Chertoff Warns Successor Of Special Interests

Chertoff warns successor of special interests

By Roxana Tiron
The Hill (Washington, DC), December 3, 3008

Outgoing Homeland Security Secretary Michael Chertoff warned his successor, Janet Napolitano, that she will have to stave off powerful special interests in order to protect the country.

'The biggest challenge to my successor is the willingness to take on very deeply embedded special interests that tend to have very specific views on particular issues,' Chertoff told reporters at a Christian Science Monitor breakfast Wednesday. 'Every time you put a security measure in place you are goring somebody's ox.'

For example, businesses usually complain about inconveniences, while border towns complain about security measures that may end up unfriendly for tourism, Chertoff said.

'And the problem is … those are great arguments until the attack occurs and then all of a sudden we have failure to secure identification; we have failure to check general aviation,' he said.

Chertoff explained that all the measures the Department of Homeland Security is arguing for, including the introduction of secure documentation under the Western Hemisphere Travel initiative, are a way of 'avoiding or minimizing very foreseeable risks.'

'If these do not get done because individual industries or powerful politicians or lobbyists can stymie them, then at some point when something happens there will be a conversation of why we did not take on what we absolutely foretold is a risk,' he said.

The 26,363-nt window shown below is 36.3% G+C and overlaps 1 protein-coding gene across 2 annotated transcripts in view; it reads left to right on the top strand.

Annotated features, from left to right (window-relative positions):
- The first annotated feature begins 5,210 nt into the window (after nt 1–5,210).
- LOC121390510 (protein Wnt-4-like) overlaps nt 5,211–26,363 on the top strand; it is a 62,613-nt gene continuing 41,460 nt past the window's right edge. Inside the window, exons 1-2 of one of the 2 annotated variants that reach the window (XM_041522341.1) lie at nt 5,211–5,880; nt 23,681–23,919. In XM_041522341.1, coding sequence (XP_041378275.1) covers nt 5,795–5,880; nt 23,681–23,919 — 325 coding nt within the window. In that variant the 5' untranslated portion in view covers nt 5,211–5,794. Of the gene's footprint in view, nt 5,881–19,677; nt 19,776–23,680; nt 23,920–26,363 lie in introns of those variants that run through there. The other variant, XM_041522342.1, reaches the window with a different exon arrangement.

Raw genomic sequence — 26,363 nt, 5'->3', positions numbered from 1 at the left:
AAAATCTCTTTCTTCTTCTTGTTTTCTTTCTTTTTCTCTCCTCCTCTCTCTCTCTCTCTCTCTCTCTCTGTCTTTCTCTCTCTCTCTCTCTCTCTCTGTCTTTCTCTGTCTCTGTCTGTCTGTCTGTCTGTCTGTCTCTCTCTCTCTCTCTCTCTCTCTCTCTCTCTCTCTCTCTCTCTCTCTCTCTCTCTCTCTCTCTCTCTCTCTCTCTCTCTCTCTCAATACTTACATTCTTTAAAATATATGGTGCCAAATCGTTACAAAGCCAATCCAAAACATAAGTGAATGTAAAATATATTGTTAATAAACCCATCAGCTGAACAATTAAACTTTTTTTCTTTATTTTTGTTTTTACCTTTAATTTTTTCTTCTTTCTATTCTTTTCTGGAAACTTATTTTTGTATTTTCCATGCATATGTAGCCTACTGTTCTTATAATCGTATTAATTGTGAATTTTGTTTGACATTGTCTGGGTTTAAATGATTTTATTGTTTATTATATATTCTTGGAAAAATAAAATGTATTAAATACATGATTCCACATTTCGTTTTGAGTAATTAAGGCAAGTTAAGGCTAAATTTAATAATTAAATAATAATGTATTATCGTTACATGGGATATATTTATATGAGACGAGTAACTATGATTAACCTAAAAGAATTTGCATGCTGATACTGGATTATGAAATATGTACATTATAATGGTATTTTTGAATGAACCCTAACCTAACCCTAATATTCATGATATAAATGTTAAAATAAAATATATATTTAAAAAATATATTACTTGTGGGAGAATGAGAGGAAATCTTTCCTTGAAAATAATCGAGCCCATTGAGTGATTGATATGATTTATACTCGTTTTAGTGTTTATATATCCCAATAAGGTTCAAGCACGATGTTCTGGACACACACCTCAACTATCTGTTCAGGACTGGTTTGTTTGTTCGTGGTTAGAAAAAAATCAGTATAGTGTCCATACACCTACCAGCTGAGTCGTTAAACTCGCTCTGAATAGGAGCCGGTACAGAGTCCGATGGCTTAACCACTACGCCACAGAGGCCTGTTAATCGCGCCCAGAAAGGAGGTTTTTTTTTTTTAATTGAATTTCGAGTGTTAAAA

Chertoff, the second and longest-serving secretary of Homeland Security, defended the way his agency and the Bush administration have handled the war on terror and the controversial issues that have emerged in that arena.

'For all those who are benefiting from the protection biting the hand that protects you is similar to biting the hand that feeds you,' Chertoff said.

'You must live with the responsibility of knowing that if you fail to prevent something you are going to have to look in the eyes of the people whose loved ones have been lost, explain to them that you have done everything reasonably possible to prevent something, and if you are not prepared to do that then you are not doing enough,' he added.

He admitted that there have been certain areas in which the government has been slow to adjust in particular, adjudicating those detained on terrorism allegations.

'It's taken a long time and has hurt the credibility of the government,' Chertoff said. He added that a lot of infighting and finger-pointing has also contributed to a lack of change in the right direction.

Sept. 11 'was an epiphany for me because it taught me that whatever differences of opinion we have about policy, the enemy is in a cave somewhere,' he said. 'I am hopeful [that with] the new president, that everybody stands down on the nastiness and extreme rhetoric … and tr[ies] to figure out what the right answer is.'